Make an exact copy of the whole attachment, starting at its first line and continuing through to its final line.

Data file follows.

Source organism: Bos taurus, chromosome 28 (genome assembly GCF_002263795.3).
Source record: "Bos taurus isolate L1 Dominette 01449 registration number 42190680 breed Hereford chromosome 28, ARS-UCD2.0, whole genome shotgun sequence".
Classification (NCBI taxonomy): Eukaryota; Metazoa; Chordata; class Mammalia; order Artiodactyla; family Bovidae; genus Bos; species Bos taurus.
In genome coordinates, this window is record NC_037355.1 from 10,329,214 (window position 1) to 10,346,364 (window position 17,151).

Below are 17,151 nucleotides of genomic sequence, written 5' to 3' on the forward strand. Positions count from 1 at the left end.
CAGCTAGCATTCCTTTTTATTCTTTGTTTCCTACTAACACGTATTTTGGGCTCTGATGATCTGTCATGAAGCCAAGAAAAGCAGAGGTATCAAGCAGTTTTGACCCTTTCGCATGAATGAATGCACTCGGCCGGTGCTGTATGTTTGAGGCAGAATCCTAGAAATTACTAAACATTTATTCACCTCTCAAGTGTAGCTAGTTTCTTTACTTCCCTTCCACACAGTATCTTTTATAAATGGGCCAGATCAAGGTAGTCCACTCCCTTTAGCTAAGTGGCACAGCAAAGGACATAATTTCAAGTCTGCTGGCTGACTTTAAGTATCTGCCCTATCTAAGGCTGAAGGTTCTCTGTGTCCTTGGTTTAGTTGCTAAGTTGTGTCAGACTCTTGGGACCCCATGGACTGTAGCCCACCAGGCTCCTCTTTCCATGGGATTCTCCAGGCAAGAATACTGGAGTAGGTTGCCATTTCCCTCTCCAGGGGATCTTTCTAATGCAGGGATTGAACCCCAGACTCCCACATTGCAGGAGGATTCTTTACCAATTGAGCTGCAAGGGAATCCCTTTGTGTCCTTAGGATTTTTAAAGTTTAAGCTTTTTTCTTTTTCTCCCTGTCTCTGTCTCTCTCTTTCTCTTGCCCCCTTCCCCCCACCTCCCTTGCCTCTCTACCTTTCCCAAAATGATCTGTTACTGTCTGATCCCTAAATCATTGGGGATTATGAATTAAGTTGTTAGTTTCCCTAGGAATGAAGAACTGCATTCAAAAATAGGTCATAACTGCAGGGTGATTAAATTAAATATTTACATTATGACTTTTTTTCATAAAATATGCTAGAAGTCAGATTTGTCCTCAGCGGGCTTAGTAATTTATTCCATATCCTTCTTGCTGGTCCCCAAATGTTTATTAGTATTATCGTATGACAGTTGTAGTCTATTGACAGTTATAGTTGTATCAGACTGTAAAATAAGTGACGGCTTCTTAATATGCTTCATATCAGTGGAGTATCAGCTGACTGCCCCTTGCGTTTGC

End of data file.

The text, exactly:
Source organism: Bos taurus, chromosome 28 (genome assembly GCF_002263795.3).
Source record: "Bos taurus isolate L1 Dominette 01449 registration number 42190680 breed Hereford chromosome 28, ARS-UCD2.0, whole genome shotgun sequence".
Classification (NCBI taxonomy): Eukaryota; Metazoa; Chordata; class Mammalia; order Artiodactyla; family Bovidae; genus Bos; species Bos taurus.
In genome coordinates, this window is record NC_037355.1 from 10,329,214 (window position 1) to 10,346,364 (window position 17,151).

Below are 17,151 nucleotides of genomic sequence, written 5' to 3' on the forward strand. Positions count from 1 at the left end.
CAGCTAGCATTCCTTTTTATTCTTTGTTTCCTACTAACACGTATTTTGGGCTCTGATGATCTGTCATGAAGCCAAGAAAAGCAGAGGTATCAAGCAGTTTTGACCCTTTCGCATGAATGAATGCACTCGGCCGGTGCTGTATGTTTGAGGCAGAATCCTAGAAATTACTAAACATTTATTCACCTCTCAAGTGTAGCTAGTTTCTTTACTTCCCTTCCACACAGTATCTTTTATAAATGGGCCAGATCAAGGTAGTCCACTCCCTTTAGCTAAGTGGCACAGCAAAGGACATAATTTCAAGTCTGCTGGCTGACTTTAAGTATCTGCCCTATCTAAGGCTGAAGGTTCTCTGTGTCCTTGGTTTAGTTGCTAAGTTGTGTCAGACTCTTGGGACCCCATGGACTGTAGCCCACCAGGCTCCTCTTTCCATGGGATTCTCCAGGCAAGAATACTGGAGTAGGTTGCCATTTCCCTCTCCAGGGGATCTTTCTAATGCAGGGATTGAACCCCAGACTCCCACATTGCAGGAGGATTCTTTACCAATTGAGCTGCAAGGGAATCCCTTTGTGTCCTTAGGATTTTTAAAGTTTAAGCTTTTTTCTTTTTCTCCCTGTCTCTGTCTCTCTCTTTCTCTTGCCCCCTTCCCCCCACCTCCCTTGCCTCTCTACCTTTCCCAAAATGATCTGTTACTGTCTGATCCCTAAATCATTGGGGATTATGAATTAAGTTGTTAGTTTCCCTAGGAATGAAGAACTGCATTCAAAAATAGGTCATAACTGCAGGGTGATTAAATTAAATATTTACATTATGACTTTTTTTCATAAAATATGCTAGAAGTCAGATTTGTCCTCAGCGGGCTTAGTAATTTATTCCATATCCTTCTTGCTGGTCCCCAAATGTTTATTAGTATTATCGTATGACAGTTGTAGTCTATTGACAGTTATAGTTGTATCAGACTGTAAAATAAGTGACGGCTTCTTAATATGCTTCATATCAGTGGAGTATCAGCTGACTGCCCCTTGCGTTTGC